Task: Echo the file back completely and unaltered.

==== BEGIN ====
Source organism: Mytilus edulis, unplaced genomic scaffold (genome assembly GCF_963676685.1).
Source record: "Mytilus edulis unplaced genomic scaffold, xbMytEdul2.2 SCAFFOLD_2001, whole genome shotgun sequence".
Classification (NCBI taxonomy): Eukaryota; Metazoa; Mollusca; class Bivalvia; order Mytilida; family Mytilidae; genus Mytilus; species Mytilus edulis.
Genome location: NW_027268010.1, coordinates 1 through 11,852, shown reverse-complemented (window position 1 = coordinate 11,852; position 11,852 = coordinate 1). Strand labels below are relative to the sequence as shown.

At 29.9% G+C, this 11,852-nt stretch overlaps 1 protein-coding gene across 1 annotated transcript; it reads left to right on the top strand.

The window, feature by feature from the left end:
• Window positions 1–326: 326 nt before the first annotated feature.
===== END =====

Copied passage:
Source organism: Mytilus edulis, unplaced genomic scaffold (genome assembly GCF_963676685.1).
Source record: "Mytilus edulis unplaced genomic scaffold, xbMytEdul2.2 SCAFFOLD_2001, whole genome shotgun sequence".
Classification (NCBI taxonomy): Eukaryota; Metazoa; Mollusca; class Bivalvia; order Mytilida; family Mytilidae; genus Mytilus; species Mytilus edulis.
Genome location: NW_027268010.1, coordinates 1 through 11,852, shown reverse-complemented (window position 1 = coordinate 11,852; position 11,852 = coordinate 1). Strand labels below are relative to the sequence as shown.

At 29.9% G+C, this 11,852-nt stretch overlaps 1 protein-coding gene across 1 annotated transcript; it reads left to right on the top strand.

The window, feature by feature from the left end:
• Window positions 1–326: 326 nt before the first annotated feature.